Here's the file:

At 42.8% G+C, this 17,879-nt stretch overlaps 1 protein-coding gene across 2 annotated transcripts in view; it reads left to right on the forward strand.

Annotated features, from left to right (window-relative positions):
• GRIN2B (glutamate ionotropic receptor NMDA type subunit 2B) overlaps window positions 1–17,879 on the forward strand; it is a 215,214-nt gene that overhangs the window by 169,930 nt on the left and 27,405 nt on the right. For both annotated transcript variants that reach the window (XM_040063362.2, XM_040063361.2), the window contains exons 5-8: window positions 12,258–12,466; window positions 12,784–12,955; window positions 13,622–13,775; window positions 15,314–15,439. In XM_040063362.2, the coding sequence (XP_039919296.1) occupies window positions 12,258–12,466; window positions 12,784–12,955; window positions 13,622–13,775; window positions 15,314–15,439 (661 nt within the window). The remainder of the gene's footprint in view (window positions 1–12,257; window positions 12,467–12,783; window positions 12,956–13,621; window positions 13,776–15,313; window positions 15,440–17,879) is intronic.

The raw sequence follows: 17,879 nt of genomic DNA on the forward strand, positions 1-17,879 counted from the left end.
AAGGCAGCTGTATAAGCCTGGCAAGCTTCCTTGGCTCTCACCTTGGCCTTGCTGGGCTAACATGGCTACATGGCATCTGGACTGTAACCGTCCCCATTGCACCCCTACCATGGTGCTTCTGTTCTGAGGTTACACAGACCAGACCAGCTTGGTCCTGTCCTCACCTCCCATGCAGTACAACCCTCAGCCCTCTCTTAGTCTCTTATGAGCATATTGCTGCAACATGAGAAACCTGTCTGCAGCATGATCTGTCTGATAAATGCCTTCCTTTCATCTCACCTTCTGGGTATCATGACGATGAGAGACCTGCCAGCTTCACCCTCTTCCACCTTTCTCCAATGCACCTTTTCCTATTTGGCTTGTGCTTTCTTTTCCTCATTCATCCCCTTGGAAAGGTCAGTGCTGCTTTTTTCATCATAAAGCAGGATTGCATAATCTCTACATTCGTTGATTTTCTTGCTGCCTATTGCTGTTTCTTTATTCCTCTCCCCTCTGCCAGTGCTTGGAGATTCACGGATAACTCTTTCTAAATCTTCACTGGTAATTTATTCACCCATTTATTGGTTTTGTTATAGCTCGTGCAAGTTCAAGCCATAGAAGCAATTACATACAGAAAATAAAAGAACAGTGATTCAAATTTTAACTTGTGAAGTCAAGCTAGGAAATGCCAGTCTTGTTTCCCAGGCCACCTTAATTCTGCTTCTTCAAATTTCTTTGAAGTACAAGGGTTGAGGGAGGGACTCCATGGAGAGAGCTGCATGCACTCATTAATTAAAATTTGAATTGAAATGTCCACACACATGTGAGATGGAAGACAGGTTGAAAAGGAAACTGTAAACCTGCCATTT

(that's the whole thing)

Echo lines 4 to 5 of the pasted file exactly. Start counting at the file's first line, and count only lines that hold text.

The raw sequence follows: 17,879 nt of genomic DNA on the forward strand, positions 1-17,879 counted from the left end.
AAGGCAGCTGTATAAGCCTGGCAAGCTTCCTTGGCTCTCACCTTGGCCTTGCTGGGCTAACATGGCTACATGGCATCTGGACTGTAACCGTCCCCATTGCACCCCTACCATGGTGCTTCTGTTCTGAGGTTACACAGACCAGACCAGCTTGGTCCTGTCCTCACCTCCCATGCAGTACAACCCTCAGCCCTCTCTTAGTCTCTTATGAGCATATTGCTGCAACATGAGAAACCTGTCTGCAGCATGATCTGTCTGATAAATGCCTTCCTTTCATCTCACCTTCTGGGTATCATGACGATGAGAGACCTGCCAGCTTCACCCTCTTCCACCTTTCTCCAATGCACCTTTTCCTATTTGGCTTGTGCTTTCTTTTCCTCATTCATCCCCTTGGAAAGGTCAGTGCTGCTTTTTTCATCATAAAGCAGGATTGCATAATCTCTACATTCGTTGATTTTCTTGCTGCCTATTGCTGTTTCTTTATTCCTCTCCCCTCTGCCAGTGCTTGGAGATTCACGGATAACTCTTTCTAAATCTTCACTGGTAATTTATTCACCCATTTATTGGTTTTGTTATAGCTCGTGCAAGTTCAAGCCATAGAAGCAATTACATACAGAAAATAAAAGAACAGTGATTCAAATTTTAACTTGTGAAGTCAAGCTAGGAAATGCCAGTCTTGTTTCCCAGGCCACCTTAATTCTGCTTCTTCAAATTTCTTTGAAGTACAAGGGTTGAGGGAGGGACTCCATGGAGAGAGCTGCATGCACTCATTAATTAAAATTTGAATTGAAATGTCCACACACATGTGAGATGGAAGACAGGTTGAAAAGGAAACTGTAAACCTGCCATTT